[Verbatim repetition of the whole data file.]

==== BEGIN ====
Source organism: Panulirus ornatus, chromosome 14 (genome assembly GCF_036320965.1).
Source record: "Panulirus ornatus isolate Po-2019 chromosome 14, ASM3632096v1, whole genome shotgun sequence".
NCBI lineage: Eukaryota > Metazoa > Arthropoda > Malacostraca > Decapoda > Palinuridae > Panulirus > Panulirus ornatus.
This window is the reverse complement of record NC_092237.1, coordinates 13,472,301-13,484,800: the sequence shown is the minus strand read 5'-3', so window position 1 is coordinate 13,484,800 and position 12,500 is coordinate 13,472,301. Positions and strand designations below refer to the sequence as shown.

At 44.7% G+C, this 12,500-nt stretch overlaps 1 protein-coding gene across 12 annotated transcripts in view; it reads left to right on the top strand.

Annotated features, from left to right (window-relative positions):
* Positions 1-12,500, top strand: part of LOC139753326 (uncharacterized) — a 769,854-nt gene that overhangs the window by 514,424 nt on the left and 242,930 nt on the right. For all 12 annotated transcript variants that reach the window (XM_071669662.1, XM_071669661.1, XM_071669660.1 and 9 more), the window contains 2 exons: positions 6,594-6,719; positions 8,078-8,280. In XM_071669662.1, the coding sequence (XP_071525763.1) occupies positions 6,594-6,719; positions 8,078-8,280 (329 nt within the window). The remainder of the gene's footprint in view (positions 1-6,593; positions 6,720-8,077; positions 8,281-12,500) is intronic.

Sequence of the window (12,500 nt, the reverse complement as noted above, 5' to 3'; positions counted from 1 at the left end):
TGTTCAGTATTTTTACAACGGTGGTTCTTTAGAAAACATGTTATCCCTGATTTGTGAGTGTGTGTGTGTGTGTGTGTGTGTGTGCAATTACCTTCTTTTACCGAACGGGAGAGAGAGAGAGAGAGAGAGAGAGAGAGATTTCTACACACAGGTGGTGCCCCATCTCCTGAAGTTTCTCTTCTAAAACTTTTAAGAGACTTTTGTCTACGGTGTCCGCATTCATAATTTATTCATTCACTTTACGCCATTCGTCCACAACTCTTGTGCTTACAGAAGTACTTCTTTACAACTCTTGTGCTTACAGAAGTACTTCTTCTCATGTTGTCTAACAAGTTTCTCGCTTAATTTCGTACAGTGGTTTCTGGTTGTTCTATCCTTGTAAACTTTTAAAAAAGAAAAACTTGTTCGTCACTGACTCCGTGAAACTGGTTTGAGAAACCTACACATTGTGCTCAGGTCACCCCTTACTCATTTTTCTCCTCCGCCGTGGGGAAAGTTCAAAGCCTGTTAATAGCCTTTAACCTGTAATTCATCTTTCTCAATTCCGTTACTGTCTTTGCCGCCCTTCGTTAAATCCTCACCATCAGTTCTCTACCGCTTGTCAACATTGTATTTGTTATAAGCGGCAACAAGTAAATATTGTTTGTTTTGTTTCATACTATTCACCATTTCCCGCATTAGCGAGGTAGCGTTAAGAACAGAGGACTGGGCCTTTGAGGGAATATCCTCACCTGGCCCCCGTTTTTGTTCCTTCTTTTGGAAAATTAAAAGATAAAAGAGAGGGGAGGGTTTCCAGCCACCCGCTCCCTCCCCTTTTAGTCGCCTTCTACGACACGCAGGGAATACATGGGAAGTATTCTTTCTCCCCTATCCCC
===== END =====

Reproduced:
Source organism: Panulirus ornatus, chromosome 14 (genome assembly GCF_036320965.1).
Source record: "Panulirus ornatus isolate Po-2019 chromosome 14, ASM3632096v1, whole genome shotgun sequence".
NCBI lineage: Eukaryota > Metazoa > Arthropoda > Malacostraca > Decapoda > Palinuridae > Panulirus > Panulirus ornatus.
This window is the reverse complement of record NC_092237.1, coordinates 13,472,301-13,484,800: the sequence shown is the minus strand read 5'-3', so window position 1 is coordinate 13,484,800 and position 12,500 is coordinate 13,472,301. Positions and strand designations below refer to the sequence as shown.

At 44.7% G+C, this 12,500-nt stretch overlaps 1 protein-coding gene across 12 annotated transcripts in view; it reads left to right on the top strand.

Annotated features, from left to right (window-relative positions):
* Positions 1-12,500, top strand: part of LOC139753326 (uncharacterized) — a 769,854-nt gene that overhangs the window by 514,424 nt on the left and 242,930 nt on the right. For all 12 annotated transcript variants that reach the window (XM_071669662.1, XM_071669661.1, XM_071669660.1 and 9 more), the window contains 2 exons: positions 6,594-6,719; positions 8,078-8,280. In XM_071669662.1, the coding sequence (XP_071525763.1) occupies positions 6,594-6,719; positions 8,078-8,280 (329 nt within the window). The remainder of the gene's footprint in view (positions 1-6,593; positions 6,720-8,077; positions 8,281-12,500) is intronic.

Sequence of the window (12,500 nt, the reverse complement as noted above, 5' to 3'; positions counted from 1 at the left end):
TGTTCAGTATTTTTACAACGGTGGTTCTTTAGAAAACATGTTATCCCTGATTTGTGAGTGTGTGTGTGTGTGTGTGTGTGTGTGCAATTACCTTCTTTTACCGAACGGGAGAGAGAGAGAGAGAGAGAGAGAGAGAGATTTCTACACACAGGTGGTGCCCCATCTCCTGAAGTTTCTCTTCTAAAACTTTTAAGAGACTTTTGTCTACGGTGTCCGCATTCATAATTTATTCATTCACTTTACGCCATTCGTCCACAACTCTTGTGCTTACAGAAGTACTTCTTTACAACTCTTGTGCTTACAGAAGTACTTCTTCTCATGTTGTCTAACAAGTTTCTCGCTTAATTTCGTACAGTGGTTTCTGGTTGTTCTATCCTTGTAAACTTTTAAAAAAGAAAAACTTGTTCGTCACTGACTCCGTGAAACTGGTTTGAGAAACCTACACATTGTGCTCAGGTCACCCCTTACTCATTTTTCTCCTCCGCCGTGGGGAAAGTTCAAAGCCTGTTAATAGCCTTTAACCTGTAATTCATCTTTCTCAATTCCGTTACTGTCTTTGCCGCCCTTCGTTAAATCCTCACCATCAGTTCTCTACCGCTTGTCAACATTGTATTTGTTATAAGCGGCAACAAGTAAATATTGTTTGTTTTGTTTCATACTATTCACCATTTCCCGCATTAGCGAGGTAGCGTTAAGAACAGAGGACTGGGCCTTTGAGGGAATATCCTCACCTGGCCCCCGTTTTTGTTCCTTCTTTTGGAAAATTAAAAGATAAAAGAGAGGGGAGGGTTTCCAGCCACCCGCTCCCTCCCCTTTTAGTCGCCTTCTACGACACGCAGGGAATACATGGGAAGTATTCTTTCTCCCCTATCCCC